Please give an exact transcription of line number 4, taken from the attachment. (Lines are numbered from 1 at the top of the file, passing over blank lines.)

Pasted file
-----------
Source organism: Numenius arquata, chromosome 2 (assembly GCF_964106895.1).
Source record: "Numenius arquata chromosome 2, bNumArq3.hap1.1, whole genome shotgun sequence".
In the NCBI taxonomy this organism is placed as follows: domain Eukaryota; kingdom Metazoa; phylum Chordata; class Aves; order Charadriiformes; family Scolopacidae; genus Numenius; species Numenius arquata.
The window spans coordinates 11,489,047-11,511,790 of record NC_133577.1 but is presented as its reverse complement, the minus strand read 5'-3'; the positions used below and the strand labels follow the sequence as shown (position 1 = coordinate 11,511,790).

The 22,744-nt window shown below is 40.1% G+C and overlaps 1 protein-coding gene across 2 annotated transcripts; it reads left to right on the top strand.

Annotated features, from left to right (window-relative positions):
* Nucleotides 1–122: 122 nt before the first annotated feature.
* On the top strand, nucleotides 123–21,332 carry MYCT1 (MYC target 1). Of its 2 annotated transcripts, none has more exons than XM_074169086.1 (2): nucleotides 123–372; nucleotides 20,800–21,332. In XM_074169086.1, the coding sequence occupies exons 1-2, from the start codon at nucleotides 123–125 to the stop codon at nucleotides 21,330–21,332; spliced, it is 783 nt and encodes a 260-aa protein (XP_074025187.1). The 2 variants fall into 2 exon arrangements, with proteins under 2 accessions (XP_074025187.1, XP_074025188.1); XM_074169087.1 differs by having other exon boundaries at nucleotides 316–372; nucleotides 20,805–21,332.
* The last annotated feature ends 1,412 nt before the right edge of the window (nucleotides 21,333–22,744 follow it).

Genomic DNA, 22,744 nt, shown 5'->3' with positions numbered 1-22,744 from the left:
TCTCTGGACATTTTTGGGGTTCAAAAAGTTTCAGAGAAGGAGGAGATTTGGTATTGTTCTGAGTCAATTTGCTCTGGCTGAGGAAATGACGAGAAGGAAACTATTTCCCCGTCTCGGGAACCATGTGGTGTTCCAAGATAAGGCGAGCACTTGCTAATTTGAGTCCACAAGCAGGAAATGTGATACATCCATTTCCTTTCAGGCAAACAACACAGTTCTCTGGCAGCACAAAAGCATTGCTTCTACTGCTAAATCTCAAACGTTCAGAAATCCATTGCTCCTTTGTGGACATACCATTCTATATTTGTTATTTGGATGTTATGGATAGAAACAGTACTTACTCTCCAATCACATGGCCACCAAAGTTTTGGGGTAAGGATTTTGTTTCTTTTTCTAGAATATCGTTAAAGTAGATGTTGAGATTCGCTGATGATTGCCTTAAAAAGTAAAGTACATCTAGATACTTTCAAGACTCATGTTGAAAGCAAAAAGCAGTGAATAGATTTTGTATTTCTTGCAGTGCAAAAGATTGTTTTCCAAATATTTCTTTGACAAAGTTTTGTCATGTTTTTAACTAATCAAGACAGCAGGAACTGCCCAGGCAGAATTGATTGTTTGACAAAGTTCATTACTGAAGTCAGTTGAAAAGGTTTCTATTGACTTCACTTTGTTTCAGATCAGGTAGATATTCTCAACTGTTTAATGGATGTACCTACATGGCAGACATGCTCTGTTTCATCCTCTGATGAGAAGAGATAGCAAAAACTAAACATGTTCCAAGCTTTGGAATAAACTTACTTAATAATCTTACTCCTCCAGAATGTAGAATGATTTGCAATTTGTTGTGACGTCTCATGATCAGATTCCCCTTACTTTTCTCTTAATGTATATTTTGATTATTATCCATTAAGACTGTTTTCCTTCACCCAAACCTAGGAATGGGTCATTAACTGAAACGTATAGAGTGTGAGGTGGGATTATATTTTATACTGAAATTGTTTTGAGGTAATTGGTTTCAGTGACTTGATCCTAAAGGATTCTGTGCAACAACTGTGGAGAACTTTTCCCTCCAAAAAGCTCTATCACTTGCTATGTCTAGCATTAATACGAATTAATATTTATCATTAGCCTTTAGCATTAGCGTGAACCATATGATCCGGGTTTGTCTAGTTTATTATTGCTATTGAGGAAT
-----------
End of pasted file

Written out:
The window spans coordinates 11,489,047-11,511,790 of record NC_133577.1 but is presented as its reverse complement, the minus strand read 5'-3'; the positions used below and the strand labels follow the sequence as shown (position 1 = coordinate 11,511,790).